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NOAA's Gulf of Mexico Disaster Response Center

Background

Oil and Chemical Spills

Hurricane Response

NOAA Brings Centralized Disaster Planning, Response Expertise to Gulf of Mexico Region

Ceremonies mark opening of NOAA’s Gulf of Mexico Disaster Response Center

October 15, 2012
  • U.S. Senator Richard B. Shelby (Ala.) joins NOAA Fisheries Assistant Administrator Eric Schwaab (left) and NOAA National Ocean Service Assistant Administrator David Kennedy (right)  in cutting the ribbon formally opening the new $11 million LEED silver standard Gulf of Mexico Disaster Response Center.

    U.S. Senator Richard B. Shelby (Ala.) joins NOAA Fisheries Assistant Administrator Eric Schwaab (left) and NOAA National Ocean Service Assistant Administrator David Kennedy (right) in cutting the ribbon formally opening the new Gulf of Mexico Disaster Response Center.

  • Sen. Shelby with NOAA members

    Sen. Richard Shelby (Ala.) discusses NOAA response and restoration activities with Debbie Payton, Emergency Response Division (ERD) chief with NOAA's Office of Response and Restoration. DRC director Charlie Henry and Glen Watabayashi, ERD scientist, look on.

  • Hawker Beechcraft King Air

    NOAA's newest aircraft, a Hawker Beechcraft King Air 350CER, flew over the Center as the ceremony began.

  • NOAA leaders joined members of Congress, as well as federal, state, and local emergency responders at the grand opening of the Gulf of Mexico Disaster Response Center in Mobile, Ala.

    NOAA leaders joined members of Congress, as well as federal, state, and local emergency responders at the grand opening of the new Center.

  • Marian Hanisko (Coastal Services Center) demonstrates a Sea Level Rise viewer for Senator Richard Shelby as Ann Weaver and Julien Lartigue (CSC) look on.

    Marian Hanisko (Coastal Services Center) demonstrates NOAA's Sea Level Rise viewer for Sen. Richard Shelby (Ala.) as Ann Weaver and Julien Lartigue (CSC) look on.

Making Waves

Audio Podcast: NOAA's new Gulf of Mexico Disaster Response Center (DRC) promises to change the way people prepare for and respond to the many hard-hitting storms, spills, and other events that too often strike this fragile region. In this 2011 podcast, we talk with DRC director Charlie Henry.

Listen to our latest podcast

NOAA leaders joined members of Congress, as well as federal, state, and local emergency responders on Oct. 15 at the grand opening of the Gulf of Mexico Disaster Response Center in Mobile, Ala.

The new 15,200-square foot facility will serve as a central coordination point for federal, state and local emergency managers, and partners who rely on NOAA’s scientific support to make decisions to protect and restore the Gulf Coast’s communities, economies, and valuable natural resources.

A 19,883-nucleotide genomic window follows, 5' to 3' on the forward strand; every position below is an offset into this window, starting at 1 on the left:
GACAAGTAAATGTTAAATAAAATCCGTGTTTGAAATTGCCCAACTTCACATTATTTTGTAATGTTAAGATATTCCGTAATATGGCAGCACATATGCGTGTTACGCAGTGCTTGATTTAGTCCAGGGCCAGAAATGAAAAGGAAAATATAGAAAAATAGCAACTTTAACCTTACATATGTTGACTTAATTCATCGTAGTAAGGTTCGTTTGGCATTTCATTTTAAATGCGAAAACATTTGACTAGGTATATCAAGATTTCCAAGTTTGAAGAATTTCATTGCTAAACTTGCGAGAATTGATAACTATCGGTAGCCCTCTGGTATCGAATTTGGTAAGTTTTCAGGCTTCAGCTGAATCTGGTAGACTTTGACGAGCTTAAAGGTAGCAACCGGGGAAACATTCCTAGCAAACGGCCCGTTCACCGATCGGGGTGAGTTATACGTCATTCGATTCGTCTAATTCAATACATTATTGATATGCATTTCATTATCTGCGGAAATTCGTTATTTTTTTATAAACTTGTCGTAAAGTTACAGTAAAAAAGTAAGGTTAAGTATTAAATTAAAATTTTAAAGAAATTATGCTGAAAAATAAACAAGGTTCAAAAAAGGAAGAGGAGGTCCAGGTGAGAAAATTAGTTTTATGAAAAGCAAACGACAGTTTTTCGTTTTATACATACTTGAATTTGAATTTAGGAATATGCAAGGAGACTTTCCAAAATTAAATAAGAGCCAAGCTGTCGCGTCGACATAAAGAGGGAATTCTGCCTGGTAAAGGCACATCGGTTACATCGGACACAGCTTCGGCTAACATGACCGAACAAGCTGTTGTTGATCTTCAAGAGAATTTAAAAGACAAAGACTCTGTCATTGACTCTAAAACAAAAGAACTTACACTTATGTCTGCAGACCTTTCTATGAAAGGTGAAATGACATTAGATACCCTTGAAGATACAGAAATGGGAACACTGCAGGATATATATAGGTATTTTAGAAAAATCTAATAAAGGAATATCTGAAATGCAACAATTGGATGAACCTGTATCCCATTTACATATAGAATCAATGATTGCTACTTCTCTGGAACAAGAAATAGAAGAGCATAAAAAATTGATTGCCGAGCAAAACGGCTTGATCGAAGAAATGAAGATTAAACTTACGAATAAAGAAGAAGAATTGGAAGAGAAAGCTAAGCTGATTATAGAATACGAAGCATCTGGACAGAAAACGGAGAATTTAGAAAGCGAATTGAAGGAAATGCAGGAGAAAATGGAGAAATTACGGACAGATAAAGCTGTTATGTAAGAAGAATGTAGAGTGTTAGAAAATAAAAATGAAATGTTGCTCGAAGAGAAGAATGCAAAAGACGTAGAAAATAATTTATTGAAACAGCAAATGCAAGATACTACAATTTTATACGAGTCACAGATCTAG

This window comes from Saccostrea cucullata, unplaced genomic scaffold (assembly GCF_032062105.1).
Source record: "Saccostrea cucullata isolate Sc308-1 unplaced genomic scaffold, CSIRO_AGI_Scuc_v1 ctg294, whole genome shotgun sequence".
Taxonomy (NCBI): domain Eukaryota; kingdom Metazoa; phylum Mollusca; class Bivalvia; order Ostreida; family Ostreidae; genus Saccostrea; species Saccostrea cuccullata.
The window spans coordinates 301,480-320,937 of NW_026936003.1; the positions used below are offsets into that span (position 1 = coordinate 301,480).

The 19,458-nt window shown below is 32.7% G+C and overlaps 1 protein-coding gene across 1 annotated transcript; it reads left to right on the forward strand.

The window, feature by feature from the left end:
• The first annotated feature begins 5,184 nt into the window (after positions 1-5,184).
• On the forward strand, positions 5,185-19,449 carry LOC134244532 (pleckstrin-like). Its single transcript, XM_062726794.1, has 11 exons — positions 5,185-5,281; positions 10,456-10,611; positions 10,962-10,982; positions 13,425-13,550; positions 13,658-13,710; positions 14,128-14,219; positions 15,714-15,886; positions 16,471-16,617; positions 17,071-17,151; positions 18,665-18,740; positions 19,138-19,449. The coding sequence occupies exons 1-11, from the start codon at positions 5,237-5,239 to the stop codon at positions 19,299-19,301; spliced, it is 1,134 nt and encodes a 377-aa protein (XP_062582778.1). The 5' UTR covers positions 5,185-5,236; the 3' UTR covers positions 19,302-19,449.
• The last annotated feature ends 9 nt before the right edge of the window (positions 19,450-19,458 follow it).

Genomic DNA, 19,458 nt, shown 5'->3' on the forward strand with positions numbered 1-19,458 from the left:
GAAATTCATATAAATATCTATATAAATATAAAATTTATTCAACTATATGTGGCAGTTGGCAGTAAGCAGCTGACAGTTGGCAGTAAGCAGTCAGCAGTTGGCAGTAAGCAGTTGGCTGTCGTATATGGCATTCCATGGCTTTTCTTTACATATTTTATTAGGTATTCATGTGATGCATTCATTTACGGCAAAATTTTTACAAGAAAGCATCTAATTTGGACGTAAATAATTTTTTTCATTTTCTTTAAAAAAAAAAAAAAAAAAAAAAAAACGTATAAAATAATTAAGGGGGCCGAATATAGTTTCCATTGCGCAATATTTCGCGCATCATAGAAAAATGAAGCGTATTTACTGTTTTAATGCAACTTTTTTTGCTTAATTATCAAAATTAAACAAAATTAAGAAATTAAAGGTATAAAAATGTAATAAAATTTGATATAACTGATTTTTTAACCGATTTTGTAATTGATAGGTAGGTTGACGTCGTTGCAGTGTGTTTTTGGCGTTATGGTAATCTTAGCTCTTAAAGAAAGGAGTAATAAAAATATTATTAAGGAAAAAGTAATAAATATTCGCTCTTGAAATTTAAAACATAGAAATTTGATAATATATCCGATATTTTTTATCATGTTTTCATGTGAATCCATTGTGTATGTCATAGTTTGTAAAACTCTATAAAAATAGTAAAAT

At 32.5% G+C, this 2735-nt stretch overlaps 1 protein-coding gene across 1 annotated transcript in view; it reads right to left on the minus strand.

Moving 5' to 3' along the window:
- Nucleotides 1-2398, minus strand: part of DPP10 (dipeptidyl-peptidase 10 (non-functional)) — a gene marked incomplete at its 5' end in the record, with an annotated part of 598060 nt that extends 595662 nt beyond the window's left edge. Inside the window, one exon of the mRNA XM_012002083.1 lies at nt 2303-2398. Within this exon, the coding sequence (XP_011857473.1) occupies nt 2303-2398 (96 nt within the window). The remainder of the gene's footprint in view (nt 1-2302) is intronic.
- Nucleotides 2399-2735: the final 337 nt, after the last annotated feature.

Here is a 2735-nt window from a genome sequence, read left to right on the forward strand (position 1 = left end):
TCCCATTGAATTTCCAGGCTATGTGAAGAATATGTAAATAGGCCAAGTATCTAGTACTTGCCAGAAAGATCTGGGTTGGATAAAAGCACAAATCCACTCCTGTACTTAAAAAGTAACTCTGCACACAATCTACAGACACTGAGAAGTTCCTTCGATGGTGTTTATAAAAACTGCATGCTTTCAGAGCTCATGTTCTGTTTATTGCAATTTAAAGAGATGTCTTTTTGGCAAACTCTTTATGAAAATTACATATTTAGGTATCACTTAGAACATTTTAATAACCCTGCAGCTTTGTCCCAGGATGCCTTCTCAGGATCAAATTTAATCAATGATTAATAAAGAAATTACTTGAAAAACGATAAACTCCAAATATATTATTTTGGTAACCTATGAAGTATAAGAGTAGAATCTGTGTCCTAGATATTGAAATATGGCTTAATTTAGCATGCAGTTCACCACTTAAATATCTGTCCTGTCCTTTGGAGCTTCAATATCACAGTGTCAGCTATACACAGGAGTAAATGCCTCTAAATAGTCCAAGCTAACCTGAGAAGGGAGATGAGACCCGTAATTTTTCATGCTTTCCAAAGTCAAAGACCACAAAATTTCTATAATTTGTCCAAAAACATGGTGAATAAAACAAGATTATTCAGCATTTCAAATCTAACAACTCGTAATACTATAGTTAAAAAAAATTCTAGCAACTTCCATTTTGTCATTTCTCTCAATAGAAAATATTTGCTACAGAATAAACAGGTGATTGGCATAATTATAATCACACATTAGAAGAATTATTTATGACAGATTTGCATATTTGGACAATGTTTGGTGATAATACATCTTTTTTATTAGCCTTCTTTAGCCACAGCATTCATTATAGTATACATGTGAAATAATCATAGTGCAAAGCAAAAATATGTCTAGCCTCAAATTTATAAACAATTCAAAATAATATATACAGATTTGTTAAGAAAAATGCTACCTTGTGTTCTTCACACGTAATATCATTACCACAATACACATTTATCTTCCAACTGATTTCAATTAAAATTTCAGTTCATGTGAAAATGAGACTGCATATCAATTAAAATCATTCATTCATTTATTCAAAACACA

Over the past decade, the Gulf region has faced both natural and human-caused disasters, including hurricanes, oil spills, tornadoes, droughts, harmful algal blooms, and wildfire. While many of these severe events cannot be prevented, NOAA can reduce their effects by helping to prepare federal, state, and local decision makers for a variety of hazards and threats.

The center allows NOAA to consolidate several programs in the Gulf region, streamlining response to emergencies. It will house navigation response crafts and their teams, as well as experts in oil and chemical spill response, incident meteorology, damage assessment, habitat conservation and restoration planning, marine debris, nautical charting, and navigation safety.

“The ultimate goal is to be a centralized hub in the Gulf of Mexico region and make our responses to emergencies more efficient,” said Charlie Henry, center director. “The data NOAA will provide from this center will inform daily weather reports, help to ensure national security, help us determine if seafood is safe, and guide cargo ships loaded with goods we all buy at the store. Bringing these closely linked talents and resources under one roof will help streamline delivery of NOAA services for regional emergency preparedness and response.”

Centrally located in the Gulf region, the center is designed to withstand severe weather events such as hurricanes and tornadoes; the facility was built to withstand a Category 5 hurricane and includes an interior F5 tornado shelter. The building was designed using sustainable principles and is built to the Silver Certification standards of Leadership in Energy and Environmental Design (LEED) from the U.S. Green Building Council.

In addition to office space, the facility includes a training room, conference rooms, and a large multifunction space that can be used for emergency response operations and drills.

Operations at the center are ramping up; NOAA employees are already conducting shoreline assessments, and have held oil spill response and storm surge workshop sessions for federal and state emergency managers. Over time, NOAA will increase its response training and workshops. Today’s opening event included a capabilities demonstration of NOAA products, services, and expertise that are available to the Gulf of Mexico emergency response community for disaster preparation, response, and recovery.

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